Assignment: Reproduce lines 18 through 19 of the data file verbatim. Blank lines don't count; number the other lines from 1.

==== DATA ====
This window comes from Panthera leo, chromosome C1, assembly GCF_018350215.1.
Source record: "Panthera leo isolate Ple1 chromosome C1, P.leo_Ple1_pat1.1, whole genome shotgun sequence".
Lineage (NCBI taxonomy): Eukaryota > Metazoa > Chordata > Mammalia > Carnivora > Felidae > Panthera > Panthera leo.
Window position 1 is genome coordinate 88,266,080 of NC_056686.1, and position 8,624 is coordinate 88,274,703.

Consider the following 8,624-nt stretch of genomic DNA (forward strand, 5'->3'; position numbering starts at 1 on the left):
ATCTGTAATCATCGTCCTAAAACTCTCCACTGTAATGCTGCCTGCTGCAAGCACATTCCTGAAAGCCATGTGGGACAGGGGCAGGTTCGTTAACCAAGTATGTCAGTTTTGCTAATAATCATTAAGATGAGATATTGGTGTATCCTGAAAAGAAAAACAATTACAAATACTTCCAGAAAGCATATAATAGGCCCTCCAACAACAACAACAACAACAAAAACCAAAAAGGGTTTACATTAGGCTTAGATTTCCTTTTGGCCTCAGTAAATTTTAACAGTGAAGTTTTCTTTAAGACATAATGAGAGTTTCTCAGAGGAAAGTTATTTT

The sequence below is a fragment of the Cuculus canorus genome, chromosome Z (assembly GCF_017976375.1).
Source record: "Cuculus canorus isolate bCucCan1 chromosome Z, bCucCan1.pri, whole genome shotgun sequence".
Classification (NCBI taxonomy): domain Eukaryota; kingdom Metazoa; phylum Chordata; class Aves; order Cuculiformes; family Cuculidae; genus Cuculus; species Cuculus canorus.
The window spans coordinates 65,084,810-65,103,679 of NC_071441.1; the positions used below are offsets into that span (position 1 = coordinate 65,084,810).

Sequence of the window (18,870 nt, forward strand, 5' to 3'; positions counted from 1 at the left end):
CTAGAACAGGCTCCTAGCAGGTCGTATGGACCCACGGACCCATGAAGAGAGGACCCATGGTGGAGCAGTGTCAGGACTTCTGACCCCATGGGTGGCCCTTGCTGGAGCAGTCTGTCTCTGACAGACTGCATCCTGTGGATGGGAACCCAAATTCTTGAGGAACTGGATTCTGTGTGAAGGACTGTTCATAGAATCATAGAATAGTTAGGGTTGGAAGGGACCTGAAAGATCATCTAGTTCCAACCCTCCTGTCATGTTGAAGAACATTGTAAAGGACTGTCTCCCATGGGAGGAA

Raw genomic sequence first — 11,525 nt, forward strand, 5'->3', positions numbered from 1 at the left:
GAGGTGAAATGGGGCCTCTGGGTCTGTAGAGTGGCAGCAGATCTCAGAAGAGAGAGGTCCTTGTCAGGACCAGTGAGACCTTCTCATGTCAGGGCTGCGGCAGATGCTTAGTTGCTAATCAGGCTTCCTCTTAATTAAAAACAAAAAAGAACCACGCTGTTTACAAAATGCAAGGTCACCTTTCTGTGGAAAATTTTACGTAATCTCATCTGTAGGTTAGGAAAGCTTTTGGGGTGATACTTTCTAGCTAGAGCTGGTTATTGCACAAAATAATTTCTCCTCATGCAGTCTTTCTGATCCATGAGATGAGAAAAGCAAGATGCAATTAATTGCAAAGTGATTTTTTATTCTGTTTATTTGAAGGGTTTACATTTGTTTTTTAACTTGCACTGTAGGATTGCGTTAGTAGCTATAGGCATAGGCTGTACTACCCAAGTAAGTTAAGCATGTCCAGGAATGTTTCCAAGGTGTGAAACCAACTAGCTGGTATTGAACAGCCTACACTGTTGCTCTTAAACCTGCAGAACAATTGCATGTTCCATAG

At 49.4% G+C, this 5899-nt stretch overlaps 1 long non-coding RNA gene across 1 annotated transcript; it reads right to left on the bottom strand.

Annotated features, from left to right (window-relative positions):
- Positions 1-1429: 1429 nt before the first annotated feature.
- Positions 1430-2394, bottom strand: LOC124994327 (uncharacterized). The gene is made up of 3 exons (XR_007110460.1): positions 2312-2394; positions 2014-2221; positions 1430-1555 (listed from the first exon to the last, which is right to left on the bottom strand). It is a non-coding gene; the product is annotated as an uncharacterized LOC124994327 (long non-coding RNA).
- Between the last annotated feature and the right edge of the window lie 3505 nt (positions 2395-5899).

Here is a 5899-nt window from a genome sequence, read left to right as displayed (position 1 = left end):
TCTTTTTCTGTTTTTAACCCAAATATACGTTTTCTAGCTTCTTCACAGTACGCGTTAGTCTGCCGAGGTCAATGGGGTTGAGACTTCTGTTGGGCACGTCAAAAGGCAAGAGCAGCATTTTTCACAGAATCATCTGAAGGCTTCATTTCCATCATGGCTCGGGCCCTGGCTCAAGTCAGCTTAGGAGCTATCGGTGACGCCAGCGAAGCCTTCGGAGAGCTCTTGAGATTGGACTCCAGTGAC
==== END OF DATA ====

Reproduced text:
- Positions 1430-2394, bottom strand: LOC124994327 (uncharacterized). The gene is made up of 3 exons (XR_007110460.1): positions 2312-2394; positions 2014-2221; positions 1430-1555 (listed from the first exon to the last, which is right to left on the bottom strand). It is a non-coding gene; the product is annotated as an uncharacterized LOC124994327 (long non-coding RNA).
- Between the last annotated feature and the right edge of the window lie 3505 nt (positions 2395-5899).